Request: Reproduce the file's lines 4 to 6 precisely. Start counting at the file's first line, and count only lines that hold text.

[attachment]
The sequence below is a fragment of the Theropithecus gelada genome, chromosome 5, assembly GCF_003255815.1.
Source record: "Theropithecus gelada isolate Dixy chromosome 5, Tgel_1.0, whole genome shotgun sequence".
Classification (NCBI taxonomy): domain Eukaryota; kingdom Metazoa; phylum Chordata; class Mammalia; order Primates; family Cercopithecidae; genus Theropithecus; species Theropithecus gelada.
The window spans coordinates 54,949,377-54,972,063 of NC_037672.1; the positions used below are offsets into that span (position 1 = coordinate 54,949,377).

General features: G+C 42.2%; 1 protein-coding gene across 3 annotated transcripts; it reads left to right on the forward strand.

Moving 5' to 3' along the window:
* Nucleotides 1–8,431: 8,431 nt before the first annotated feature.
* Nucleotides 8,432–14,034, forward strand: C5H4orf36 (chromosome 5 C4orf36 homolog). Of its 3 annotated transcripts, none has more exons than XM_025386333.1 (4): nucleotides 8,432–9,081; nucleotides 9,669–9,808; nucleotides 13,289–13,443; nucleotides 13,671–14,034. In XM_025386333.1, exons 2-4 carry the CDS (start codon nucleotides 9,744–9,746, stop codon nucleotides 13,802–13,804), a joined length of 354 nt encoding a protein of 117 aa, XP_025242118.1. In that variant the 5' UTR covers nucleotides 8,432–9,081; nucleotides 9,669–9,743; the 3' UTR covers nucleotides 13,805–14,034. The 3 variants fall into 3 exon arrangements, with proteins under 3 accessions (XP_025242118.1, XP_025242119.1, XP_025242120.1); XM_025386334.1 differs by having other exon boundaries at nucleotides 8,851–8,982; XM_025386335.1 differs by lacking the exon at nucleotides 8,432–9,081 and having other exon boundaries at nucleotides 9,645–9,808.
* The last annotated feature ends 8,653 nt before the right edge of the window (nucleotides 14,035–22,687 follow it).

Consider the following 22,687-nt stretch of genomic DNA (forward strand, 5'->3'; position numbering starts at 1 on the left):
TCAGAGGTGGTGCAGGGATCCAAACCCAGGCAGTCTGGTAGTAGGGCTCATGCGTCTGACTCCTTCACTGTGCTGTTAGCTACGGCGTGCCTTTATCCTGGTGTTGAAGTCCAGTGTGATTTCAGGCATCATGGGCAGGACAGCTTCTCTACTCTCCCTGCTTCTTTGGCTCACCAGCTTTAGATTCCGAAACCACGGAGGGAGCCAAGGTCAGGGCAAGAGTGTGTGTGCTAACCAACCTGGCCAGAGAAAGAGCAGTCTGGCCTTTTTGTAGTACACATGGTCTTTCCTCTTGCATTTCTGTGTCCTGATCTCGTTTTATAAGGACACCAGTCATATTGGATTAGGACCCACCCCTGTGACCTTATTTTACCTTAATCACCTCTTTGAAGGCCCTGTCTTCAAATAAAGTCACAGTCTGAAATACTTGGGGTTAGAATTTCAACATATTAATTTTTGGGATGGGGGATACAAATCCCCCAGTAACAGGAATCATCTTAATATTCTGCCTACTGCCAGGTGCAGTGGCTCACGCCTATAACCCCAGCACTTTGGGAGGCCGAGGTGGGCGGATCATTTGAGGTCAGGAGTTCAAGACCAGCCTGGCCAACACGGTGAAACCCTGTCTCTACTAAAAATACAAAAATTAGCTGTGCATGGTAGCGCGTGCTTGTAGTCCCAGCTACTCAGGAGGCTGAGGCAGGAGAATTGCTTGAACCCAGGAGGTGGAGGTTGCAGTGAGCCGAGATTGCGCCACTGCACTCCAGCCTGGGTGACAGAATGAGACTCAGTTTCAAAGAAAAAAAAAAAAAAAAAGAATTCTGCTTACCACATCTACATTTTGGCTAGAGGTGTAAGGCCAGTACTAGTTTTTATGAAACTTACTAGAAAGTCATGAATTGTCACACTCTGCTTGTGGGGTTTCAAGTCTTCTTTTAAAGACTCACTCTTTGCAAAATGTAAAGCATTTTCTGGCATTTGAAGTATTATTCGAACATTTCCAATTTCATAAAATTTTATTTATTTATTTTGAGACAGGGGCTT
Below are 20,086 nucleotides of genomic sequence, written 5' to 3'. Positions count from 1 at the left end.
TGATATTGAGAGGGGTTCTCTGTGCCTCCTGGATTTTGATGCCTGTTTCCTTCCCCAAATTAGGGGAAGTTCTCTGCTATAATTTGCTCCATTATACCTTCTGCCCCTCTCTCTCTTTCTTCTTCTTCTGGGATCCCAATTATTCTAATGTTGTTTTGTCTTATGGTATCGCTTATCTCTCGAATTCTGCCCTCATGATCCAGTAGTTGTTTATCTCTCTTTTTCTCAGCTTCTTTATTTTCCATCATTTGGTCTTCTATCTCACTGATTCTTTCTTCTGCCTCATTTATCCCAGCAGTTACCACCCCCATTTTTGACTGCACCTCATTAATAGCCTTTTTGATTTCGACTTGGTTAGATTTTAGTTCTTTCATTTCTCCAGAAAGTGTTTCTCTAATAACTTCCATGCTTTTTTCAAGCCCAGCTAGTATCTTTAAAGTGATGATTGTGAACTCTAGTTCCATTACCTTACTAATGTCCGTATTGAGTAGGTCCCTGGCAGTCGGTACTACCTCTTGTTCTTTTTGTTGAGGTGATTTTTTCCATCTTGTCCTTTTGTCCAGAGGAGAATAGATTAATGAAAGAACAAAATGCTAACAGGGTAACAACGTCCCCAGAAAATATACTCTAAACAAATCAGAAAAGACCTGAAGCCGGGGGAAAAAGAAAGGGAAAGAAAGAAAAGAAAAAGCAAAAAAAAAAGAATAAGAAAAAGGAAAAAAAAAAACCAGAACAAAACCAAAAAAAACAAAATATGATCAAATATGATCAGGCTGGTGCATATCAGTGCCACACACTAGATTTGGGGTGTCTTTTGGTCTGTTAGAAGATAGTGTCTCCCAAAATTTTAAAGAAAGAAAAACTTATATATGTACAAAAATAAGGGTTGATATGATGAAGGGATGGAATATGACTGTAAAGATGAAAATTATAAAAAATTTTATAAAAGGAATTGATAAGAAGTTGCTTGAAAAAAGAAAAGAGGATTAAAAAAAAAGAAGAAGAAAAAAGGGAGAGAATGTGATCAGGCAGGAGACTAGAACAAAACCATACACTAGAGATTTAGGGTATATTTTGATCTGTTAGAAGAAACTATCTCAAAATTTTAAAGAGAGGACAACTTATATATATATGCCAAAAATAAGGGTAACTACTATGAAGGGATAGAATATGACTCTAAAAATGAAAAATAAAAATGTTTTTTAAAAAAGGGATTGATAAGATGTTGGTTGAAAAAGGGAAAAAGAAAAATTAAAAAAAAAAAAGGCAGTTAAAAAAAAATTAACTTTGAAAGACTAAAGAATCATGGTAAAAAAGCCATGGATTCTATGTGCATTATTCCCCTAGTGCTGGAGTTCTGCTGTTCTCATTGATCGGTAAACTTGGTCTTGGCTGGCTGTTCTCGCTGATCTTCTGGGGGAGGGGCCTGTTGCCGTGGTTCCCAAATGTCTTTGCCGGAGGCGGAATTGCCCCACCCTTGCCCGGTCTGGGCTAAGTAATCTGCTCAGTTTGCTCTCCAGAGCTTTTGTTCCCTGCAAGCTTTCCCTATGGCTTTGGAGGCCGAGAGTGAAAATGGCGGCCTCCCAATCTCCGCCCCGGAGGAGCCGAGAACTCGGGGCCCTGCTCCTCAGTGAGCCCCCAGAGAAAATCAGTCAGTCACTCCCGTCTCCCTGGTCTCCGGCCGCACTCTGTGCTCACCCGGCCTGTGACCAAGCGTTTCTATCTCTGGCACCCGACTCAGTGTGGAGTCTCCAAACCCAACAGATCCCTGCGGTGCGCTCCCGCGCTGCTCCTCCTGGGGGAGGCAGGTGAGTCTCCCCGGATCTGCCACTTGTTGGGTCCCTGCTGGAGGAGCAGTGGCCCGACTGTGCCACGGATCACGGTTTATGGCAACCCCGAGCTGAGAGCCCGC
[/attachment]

The window spans coordinates 54,949,377-54,972,063 of NC_037672.1; the positions used below are offsets into that span (position 1 = coordinate 54,949,377).

General features: G+C 42.2%; 1 protein-coding gene across 3 annotated transcripts; it reads left to right on the forward strand.

Moving 5' to 3' along the window: